Comparative Study on the Theme of Death between Lord of the Flies and Mrs. Dalloway
The gap between Mrs. Dalloway (1925) by Virginia Woolf and Lord of the Flies (1954) by William Golding is about three decades. The background of the former deals in the first aftershock of devastating World War I whereas; the latter shows the apocalyptic situation of mankind after World War II. Both of the authors in these two novels are very much aware of the common catastrophe that is death. However, they treated the theme in complete different ways. Moreover, a many implicit issues impacted the characteristics of their individual treatment. Virginia Woolf is a quite radical figure in British literature as well as in world literature. She incorporated the instability and deconstructed view of gender in almost all her works and Mrs. Dalloway too (Samuelson, 58). On the other hand, William Golding loves to rip off the facade of ideology as he did in Lord of the Flies with the concepts of heroism and childhood.
Death is suicidal in Mrs. Dalloway and homicidal in Lord of the Flies. The two protagonists of Lord of the Flies Ralph and Jack first united for hunting down a pig. However, it will take a turn ahead in later part of the novel as the suppressed desire of gang rape within that bunch of kids. In Mrs. Dalloway, the character of Septimus Warren Smith was prone to suicide as he was deeply distressed by the shell shock of World War I and the death of his dear friend Evans. The theme of death in these novels has been delineated through the characters such as the deaths (read murder) of Simon and Piggy in Lord of the Flies as well the pig hunting episodes (Hillkirk, 49). Initially, Septimus was the only character in Mrs. Dalloway to embrace death explicitly but at the same time how Clarissa viewed death is very significant to analyze this theme in the novel.
To compare and contrast the treatment of the theme death in Lord of the Flies, first consideration has to be made on the pig hunting episode in relation to as a mean of survival. World Wars normalized the view of genocide and those kids landed on that island having that perception (Hillkirk, 56). They wanted to survive so, they murdered a pig for to consume. Later on, it became an addiction and challenge for them to degrade themselves to the lee of ruthlessness and primitiveness. For practising ultimate power and the mentality of absolute fascist, Simon and Piggy were brutally murdered and both of the murders were collective acts. Political diplomacy was represented through the character of Ralph and Jack, the prime agent of military power wanted to remove him to lead his path to achieve absolute tyranny.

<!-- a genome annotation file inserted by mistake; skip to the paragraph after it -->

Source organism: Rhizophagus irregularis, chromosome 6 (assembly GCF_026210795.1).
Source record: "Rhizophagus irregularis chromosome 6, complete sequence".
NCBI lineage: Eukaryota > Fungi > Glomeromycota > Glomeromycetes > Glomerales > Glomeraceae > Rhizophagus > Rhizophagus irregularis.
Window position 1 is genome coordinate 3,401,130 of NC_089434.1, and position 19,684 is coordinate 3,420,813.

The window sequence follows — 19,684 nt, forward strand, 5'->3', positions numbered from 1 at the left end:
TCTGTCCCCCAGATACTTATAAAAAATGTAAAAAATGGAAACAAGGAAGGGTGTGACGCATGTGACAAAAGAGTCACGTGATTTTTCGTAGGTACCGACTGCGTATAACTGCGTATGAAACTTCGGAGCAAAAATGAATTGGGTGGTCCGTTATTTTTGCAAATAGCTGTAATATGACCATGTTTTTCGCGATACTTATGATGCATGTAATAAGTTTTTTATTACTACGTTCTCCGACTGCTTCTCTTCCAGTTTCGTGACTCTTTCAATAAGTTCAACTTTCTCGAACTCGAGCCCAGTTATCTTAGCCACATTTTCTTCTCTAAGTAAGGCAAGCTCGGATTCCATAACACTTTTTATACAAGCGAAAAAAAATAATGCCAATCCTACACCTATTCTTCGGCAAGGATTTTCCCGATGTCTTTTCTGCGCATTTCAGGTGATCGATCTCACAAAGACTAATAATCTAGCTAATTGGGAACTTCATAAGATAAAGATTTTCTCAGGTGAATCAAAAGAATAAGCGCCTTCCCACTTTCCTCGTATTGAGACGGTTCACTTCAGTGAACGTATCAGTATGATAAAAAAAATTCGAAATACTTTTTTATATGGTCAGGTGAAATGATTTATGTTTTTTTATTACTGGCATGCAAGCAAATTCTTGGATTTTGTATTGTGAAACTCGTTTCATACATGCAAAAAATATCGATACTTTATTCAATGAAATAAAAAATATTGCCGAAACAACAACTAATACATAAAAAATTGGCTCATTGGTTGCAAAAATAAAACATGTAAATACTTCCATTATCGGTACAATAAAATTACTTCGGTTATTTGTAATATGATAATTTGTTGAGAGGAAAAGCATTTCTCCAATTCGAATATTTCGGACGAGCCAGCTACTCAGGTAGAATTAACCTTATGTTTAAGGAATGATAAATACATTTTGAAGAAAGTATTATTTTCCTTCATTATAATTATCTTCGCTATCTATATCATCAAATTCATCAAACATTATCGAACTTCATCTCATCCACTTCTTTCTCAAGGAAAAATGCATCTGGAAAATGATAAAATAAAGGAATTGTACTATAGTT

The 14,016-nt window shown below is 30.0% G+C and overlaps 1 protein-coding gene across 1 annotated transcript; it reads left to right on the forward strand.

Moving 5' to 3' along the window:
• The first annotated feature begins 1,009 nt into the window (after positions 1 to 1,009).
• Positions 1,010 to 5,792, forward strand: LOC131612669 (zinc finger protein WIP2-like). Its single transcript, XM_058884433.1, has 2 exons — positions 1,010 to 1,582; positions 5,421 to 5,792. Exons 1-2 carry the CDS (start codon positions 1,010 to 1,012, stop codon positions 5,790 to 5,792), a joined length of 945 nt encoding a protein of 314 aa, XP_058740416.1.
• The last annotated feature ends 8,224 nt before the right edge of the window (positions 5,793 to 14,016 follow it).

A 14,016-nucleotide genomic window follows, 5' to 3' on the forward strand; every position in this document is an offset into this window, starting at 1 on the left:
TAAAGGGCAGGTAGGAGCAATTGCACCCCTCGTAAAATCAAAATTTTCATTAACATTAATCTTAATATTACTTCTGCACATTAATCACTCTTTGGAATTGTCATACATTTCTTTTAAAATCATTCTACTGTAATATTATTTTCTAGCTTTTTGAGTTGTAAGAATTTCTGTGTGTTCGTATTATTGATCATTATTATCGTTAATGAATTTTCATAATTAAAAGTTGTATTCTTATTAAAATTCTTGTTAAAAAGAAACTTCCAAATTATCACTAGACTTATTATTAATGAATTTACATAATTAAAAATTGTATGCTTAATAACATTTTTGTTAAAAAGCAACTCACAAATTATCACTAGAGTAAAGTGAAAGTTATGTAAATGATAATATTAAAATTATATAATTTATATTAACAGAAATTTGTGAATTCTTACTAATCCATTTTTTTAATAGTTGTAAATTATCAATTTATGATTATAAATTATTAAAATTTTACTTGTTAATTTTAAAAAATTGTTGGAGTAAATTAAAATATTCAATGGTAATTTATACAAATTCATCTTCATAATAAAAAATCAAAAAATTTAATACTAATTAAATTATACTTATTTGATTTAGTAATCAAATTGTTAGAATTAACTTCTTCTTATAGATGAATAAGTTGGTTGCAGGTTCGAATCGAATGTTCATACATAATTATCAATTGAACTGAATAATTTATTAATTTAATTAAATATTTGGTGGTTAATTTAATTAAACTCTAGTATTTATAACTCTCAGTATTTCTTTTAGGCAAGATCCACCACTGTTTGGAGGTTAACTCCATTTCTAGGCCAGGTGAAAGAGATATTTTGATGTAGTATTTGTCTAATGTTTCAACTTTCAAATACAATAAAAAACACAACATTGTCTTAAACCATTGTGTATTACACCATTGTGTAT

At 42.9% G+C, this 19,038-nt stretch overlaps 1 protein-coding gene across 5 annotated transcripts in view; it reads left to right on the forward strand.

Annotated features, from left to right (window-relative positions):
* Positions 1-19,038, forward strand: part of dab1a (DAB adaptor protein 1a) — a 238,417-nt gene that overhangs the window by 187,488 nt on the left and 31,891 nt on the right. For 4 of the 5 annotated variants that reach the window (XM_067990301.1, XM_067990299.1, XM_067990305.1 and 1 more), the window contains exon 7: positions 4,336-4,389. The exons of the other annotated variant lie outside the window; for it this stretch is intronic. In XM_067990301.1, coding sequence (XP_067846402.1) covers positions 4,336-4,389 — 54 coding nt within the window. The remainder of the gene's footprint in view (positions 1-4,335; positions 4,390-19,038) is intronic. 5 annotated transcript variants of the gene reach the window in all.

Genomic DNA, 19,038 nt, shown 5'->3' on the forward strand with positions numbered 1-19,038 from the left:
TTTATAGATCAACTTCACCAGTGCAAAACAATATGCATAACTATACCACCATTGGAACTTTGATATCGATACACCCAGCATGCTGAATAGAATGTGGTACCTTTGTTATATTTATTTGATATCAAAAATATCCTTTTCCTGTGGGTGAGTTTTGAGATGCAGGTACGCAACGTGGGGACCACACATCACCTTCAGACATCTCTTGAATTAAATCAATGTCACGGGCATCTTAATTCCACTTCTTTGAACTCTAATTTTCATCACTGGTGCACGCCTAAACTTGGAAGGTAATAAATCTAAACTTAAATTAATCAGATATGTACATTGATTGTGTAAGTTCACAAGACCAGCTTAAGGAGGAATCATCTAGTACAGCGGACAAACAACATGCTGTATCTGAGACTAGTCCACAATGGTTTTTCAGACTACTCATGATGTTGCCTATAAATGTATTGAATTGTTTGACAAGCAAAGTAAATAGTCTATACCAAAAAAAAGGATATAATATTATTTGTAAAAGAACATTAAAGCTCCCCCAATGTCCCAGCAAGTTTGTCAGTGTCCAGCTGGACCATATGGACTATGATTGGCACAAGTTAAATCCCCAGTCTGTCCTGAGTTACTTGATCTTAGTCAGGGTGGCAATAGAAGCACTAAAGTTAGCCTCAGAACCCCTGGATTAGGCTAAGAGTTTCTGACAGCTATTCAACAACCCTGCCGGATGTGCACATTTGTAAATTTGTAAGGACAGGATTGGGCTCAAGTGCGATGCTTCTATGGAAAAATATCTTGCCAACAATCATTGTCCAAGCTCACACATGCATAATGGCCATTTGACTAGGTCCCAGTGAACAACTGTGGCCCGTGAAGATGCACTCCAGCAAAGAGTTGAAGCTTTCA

In case of Mrs. Dalloway, Clarissa introspects death in terms of her inability to satisfy her deep inner soul. To her, at this point of age, the meaning of life is still a mystery. In fact, she thought of death covertly as the binary opposite of life (Samuelson, 61). Her life is purposeless and hollow as well to live on the rest. In order to find her self-identity, she surfed through the entire timeline of life in terms of her role as a wife, as a mother, as a social being, her past fling with Peter Welsh, her decision of marrying Richard Dalloway and her repressed lesbian love for Sally Seton. All she could feel on that day of party numbness and indifference for life. Death to her is a mean of freeing the soul getting the quintessence of happiness.
To differentiate the suicide from murder, the deaths of Septimus, Simon and Piggy should be evaluated. Simon was the spiritual one among them and only he was able to perceive and anticipate the ultimate truth. Deep in the jungle, his encounter with pig head let him know that there was no beast to fear of rather it was the inky darkness of their soul. When he wanted to inform everybody about it, he was unanimously beaten to death just because he saw a hope of life (Hillkirk, 59). Likewise, Piggy protested against abolishing the freedom of expression and he was smashed to death. For, Septimus, he had become schizophrenic due to the apocalyptic outcome of war. He lost faith in mankind and his only refuge was his hallucination of his friend Evans. He was convinced of the catastrophic end of this mankind at some point of time thus he committed suicide to save his soul.
Both of the authors incorporated their characteristic of opinion, perception and unconscious beliefs into these novels. Apparently, it seemed that war was the principal cause of having the theme of death in these two novels however; inability to search the meaning of one’s identity and soul has been another implicit reason for thinking in this catastrophic way for both of the authors. Woolf was caught in the web of generalized view regarding gender whereas; Golding was deeply dissatisfied with celebrating heroism through wars.
Hillkirk, R. Keith. Death as a Theme in Literature. The English Journal.1982. Print. 48-61.Samuelson, Ralph. The Theme of “Mrs. Dalloway’. Chicago Review. 1958. Print. 57-69.